February 8, 2016
I recently penned an article in which I encouraged President Obama to visit Haiti before the end of his term, to pay tribute to the unique history/heritage of the first Black Republic in the world and as an expression of gratitude to the Haitian people for their contribution towards building the United States of America. However, the political turmoil on the ground at the moment suggests that an Obama visit is far from what’s needed. The best thing President Obama can do is to put the full weight of the prestige, resources and political will of the U.S. behind ensuring free, fair and transparent elections in Haiti. There is a potentially disastrous political crisis in Haiti because of massive opposition to the first round of the recent presidential election that was widely perceived by observers inside and outside the country as flawed and fraudulent.
The tragedy is that even in the face of mounting opposition to the first round, the U.S. and the international community stubbornly insisted that the second round, the run-off, proceed anyway. Frankly, it was insulting and disgusting. It was like saying to the Haitian masses, that any election no matter how flawed or fraught with fraud will do, that the aspirations of the Haitian masses for an election and democracy they can believe in does not matter to the United States and the international community. The long suffering Haitian masses deserve better than that.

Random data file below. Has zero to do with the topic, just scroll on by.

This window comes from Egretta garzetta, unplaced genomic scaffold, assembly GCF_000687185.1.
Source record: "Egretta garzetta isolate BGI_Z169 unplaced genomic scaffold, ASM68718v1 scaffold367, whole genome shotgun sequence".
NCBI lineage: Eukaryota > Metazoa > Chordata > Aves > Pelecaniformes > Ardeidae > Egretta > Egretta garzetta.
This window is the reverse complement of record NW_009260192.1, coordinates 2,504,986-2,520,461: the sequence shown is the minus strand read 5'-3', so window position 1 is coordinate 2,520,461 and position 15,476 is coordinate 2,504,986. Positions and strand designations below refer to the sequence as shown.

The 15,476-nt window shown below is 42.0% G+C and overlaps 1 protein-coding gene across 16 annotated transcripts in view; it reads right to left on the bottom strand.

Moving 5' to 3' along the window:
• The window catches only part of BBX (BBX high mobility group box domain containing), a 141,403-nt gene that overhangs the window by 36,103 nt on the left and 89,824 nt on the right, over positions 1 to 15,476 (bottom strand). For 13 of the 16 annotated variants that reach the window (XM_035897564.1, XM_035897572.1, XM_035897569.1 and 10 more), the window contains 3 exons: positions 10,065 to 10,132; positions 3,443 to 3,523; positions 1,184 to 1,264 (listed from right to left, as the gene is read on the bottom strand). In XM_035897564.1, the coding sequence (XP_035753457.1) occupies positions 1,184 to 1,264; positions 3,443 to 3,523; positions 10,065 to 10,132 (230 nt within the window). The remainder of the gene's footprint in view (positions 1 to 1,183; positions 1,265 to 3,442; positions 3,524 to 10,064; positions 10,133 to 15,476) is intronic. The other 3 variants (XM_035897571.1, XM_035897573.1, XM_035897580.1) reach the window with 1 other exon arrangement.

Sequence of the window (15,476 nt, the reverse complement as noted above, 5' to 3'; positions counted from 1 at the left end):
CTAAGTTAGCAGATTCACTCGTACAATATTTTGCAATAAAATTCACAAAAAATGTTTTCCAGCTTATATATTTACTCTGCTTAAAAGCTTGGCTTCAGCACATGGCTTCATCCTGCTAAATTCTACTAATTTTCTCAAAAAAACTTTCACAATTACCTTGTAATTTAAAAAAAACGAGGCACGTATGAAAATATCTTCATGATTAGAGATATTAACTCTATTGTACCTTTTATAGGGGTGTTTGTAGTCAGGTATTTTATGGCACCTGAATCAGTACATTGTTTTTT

I stress “Haitian masses” because their hopes/dreams for a better way of life and brighter future have been continually denied by a powerful, parasitical elite, a largely self-centered and self-aggrandizing political class and the machinations, meddling and interference in Haiti’s affairs by the U.S. and other foreign powers. Shakespeare once said, “the fault… is not in our stars but in ourselves, that we are underlings.” In the Haitian political context, the fault is not with the Haitian masses of the poor, peasants, and the miniscule, struggling middle class, but with the elite, the political class and the interference of foreign powers that Haiti has failed to reach its full potential as the world’s first Black Republic! The courageous, resilient, energetic, creative, hardworking and long suffering Haitian masses deserve better, and those who love Haiti and its people must stand with them in the fight for a brighter future. And, President Obama can make a difference by helping the Haitian masses achieve this righteous cause.
The Haiti Support Project of the Institute of the Black World 21st Century unites with organizations in the Haitian Diaspora and in Haiti in the call for free, fair and transparent elections. Fortunately, the Electoral Commission has postponed the second-round of the presidential elections until April (this may be too soon). This is an important first step in what must be a conscientious effort to produce elections that the Haitian masses can embrace. Therefore, the elections not be rushed. “Haste makes waste.” All stakeholders concerned should take sufficient time to get the elections right this time. In that same vein, it was critically important that President Martelly, as a partisan with a stake in the outcome, step down at the end of his term. His exit from office as required by the Constitution should help the process.